Copyright © 2014 by ASME
Your Session has timed out. Please sign back in to continue.


Philip, J. R., 1970, “Flow in Porous Media,” Annu. Rev. Fluid Mech., 2(1), pp. 177–204. [CrossRef]
Zick, A. A., and Homsy, G. M., 1982, “Stokes Flow Through Periodic Arrays of Spheres,” J. Fluid Mech., 115, pp. 13–26. [CrossRef]
Rahimian, M. H., and Pourshaghaghy, A., 2002, “Direct Simulation of Forced Convection Flow in a Parallel Plate Channel Filled With Porous Media,” Int. Commun. Heat Mass Transfer, 29(6), pp. 867–878. [CrossRef]
Morais, A. F., Seybold, H., Herrmann, H. J., and Andrade, J. S., Jr., 2009, “Non-Newtonian Fluid Flow Through Three-Dimensional Disordered Porous Media,” Phys. Rev. Lett., 103(19), p. 194502. [CrossRef] [PubMed]
Hill, R. J., Koch, D. L., and Ladd, A. J. C., 2001, “The First Effects of Fluid Inertia on Flows in Ordered and Random Arrays of Spheres,” J. Fluid Mech., 448(2), pp. 213–241.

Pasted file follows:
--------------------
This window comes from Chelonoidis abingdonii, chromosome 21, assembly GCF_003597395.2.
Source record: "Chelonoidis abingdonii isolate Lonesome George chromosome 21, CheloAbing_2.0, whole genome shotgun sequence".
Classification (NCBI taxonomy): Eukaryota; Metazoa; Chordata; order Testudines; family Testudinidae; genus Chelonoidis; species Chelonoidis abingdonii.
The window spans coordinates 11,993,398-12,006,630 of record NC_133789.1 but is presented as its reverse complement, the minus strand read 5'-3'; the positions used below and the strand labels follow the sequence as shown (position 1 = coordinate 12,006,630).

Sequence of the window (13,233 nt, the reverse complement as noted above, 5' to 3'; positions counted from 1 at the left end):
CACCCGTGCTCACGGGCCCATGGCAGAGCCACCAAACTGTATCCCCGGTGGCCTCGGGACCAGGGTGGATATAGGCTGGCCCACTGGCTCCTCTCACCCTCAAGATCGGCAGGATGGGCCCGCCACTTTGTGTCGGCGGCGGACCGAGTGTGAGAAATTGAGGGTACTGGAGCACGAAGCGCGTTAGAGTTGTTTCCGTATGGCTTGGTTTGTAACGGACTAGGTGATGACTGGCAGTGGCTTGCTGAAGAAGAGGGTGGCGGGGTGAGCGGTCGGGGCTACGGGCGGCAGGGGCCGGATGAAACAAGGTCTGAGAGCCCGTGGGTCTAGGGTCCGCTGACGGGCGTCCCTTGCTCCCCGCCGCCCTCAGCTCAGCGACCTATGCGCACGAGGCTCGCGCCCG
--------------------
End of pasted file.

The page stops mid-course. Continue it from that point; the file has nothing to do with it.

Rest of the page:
Smolarkiewicz, P. K., and Winter, C. L., 2010, “Pores Resolving Simulation of Darcy Flows,” J. Comput. Phys., 229(9), pp. 3121–3133. [CrossRef]
Ovaysi, S., and Piri, M., 2010, “Direct Pore-Level Modeling of Incompressible Fluid Flow in Porous Media,” J. Comput. Physics, 229(19), pp. 7456–7476. [CrossRef]
Andrade, J. S., Jr., Costa, U. M. S., Almeida, M. P., Makse, H. A., and Stanley, H. E., 1999, “Inertial Effects on Fluid Flow Through Disordered Porous Media,” Phys. Rev. Lett., 82(26), pp. 5249–5252. [CrossRef]
Jaganathan, S., Vahedi Tafreshi, H., and Pourdeyhimi, B., 2008, “A Realistic Approach for Modeling Permeability of Fibrous Media: 3-D Imaging Coupled With CFD Simulation,” Chem. Eng. Sci., 63(1), pp. 244–252. [CrossRef]
Li, H., Pan, C., and Miller, C. T., 2005, “Pore-Scale Investigation of Viscous Coupling Effects for Two-Phase Flow in Porous Media,” Phys. Rev. E, 72(2), p. 026705. [CrossRef]
Zhao, C.-Y., Dai, L., Tang, G., Qu, Z., and Li, Z., 2010, “Numerical Study of Natural Convection in Porous Media (Metals) Using Lattice Boltzmann Method (LBM),” Int. J. Heat Fluid Flow, 31(5), pp. 925–934. [CrossRef]
Ovaysi, S., and Piri, M., 2011, “Pore-Scale Modeling of Dispersion in Disordered Porous Media,” J. Contam. Hydrol., 124(1), pp. 68–81. [CrossRef] [PubMed]